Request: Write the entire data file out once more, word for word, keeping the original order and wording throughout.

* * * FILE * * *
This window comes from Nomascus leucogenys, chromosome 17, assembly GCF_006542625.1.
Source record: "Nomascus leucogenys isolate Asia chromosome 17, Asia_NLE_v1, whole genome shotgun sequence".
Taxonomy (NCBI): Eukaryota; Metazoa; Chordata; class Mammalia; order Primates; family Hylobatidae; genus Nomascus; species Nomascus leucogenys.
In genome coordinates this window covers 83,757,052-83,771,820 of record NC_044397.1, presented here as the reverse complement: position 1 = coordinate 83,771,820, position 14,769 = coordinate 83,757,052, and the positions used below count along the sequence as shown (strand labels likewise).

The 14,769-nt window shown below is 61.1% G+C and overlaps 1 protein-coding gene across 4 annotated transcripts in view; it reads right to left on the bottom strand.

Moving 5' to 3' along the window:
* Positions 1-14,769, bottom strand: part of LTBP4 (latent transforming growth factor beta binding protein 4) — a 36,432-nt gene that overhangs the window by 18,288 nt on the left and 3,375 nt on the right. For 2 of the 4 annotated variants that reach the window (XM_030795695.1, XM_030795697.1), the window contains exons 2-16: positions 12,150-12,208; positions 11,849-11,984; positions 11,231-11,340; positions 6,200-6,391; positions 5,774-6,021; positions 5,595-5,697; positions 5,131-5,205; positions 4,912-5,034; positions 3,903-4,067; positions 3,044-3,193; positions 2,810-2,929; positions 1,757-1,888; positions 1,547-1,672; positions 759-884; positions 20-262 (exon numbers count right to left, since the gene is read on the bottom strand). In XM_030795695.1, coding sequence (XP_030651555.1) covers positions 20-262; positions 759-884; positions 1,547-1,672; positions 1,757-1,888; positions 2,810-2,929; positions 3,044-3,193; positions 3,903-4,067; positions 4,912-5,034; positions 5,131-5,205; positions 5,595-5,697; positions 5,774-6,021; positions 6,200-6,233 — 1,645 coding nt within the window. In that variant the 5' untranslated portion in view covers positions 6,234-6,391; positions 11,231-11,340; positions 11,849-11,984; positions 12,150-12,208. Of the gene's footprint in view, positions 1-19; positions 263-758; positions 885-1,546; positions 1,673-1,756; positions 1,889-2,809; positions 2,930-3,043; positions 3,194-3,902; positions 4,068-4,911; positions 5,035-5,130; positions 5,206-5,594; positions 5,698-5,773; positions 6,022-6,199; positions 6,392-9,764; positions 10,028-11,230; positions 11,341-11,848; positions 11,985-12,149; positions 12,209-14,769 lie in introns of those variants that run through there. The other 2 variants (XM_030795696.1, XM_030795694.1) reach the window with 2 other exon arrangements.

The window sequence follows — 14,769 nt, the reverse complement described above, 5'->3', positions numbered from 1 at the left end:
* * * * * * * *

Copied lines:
This window comes from Nomascus leucogenys, chromosome 17, assembly GCF_006542625.1.
Source record: "Nomascus leucogenys isolate Asia chromosome 17, Asia_NLE_v1, whole genome shotgun sequence".
Taxonomy (NCBI): Eukaryota; Metazoa; Chordata; class Mammalia; order Primates; family Hylobatidae; genus Nomascus; species Nomascus leucogenys.
In genome coordinates this window covers 83,757,052-83,771,820 of record NC_044397.1, presented here as the reverse complement: position 1 = coordinate 83,771,820, position 14,769 = coordinate 83,757,052, and the positions used below count along the sequence as shown (strand labels likewise).

The 14,769-nt window shown below is 61.1% G+C and overlaps 1 protein-coding gene across 4 annotated transcripts in view; it reads right to left on the bottom strand.

Moving 5' to 3' along the window:
* Positions 1-14,769, bottom strand: part of LTBP4 (latent transforming growth factor beta binding protein 4) — a 36,432-nt gene that overhangs the window by 18,288 nt on the left and 3,375 nt on the right. For 2 of the 4 annotated variants that reach the window (XM_030795695.1, XM_030795697.1), the window contains exons 2-16: positions 12,150-12,208; positions 11,849-11,984; positions 11,231-11,340; positions 6,200-6,391; positions 5,774-6,021; positions 5,595-5,697; positions 5,131-5,205; positions 4,912-5,034; positions 3,903-4,067; positions 3,044-3,193; positions 2,810-2,929; positions 1,757-1,888; positions 1,547-1,672; positions 759-884; positions 20-262 (exon numbers count right to left, since the gene is read on the bottom strand). In XM_030795695.1, coding sequence (XP_030651555.1) covers positions 20-262; positions 759-884; positions 1,547-1,672; positions 1,757-1,888; positions 2,810-2,929; positions 3,044-3,193; positions 3,903-4,067; positions 4,912-5,034; positions 5,131-5,205; positions 5,595-5,697; positions 5,774-6,021; positions 6,200-6,233 — 1,645 coding nt within the window. In that variant the 5' untranslated portion in view covers positions 6,234-6,391; positions 11,231-11,340; positions 11,849-11,984; positions 12,150-12,208. Of the gene's footprint in view, positions 1-19; positions 263-758; positions 885-1,546; positions 1,673-1,756; positions 1,889-2,809; positions 2,930-3,043; positions 3,194-3,902; positions 4,068-4,911; positions 5,035-5,130; positions 5,206-5,594; positions 5,698-5,773; positions 6,022-6,199; positions 6,392-9,764; positions 10,028-11,230; positions 11,341-11,848; positions 11,985-12,149; positions 12,209-14,769 lie in introns of those variants that run through there. The other 2 variants (XM_030795696.1, XM_030795694.1) reach the window with 2 other exon arrangements.

The window sequence follows — 14,769 nt, the reverse complement described above, 5'->3', positions numbered from 1 at the left end: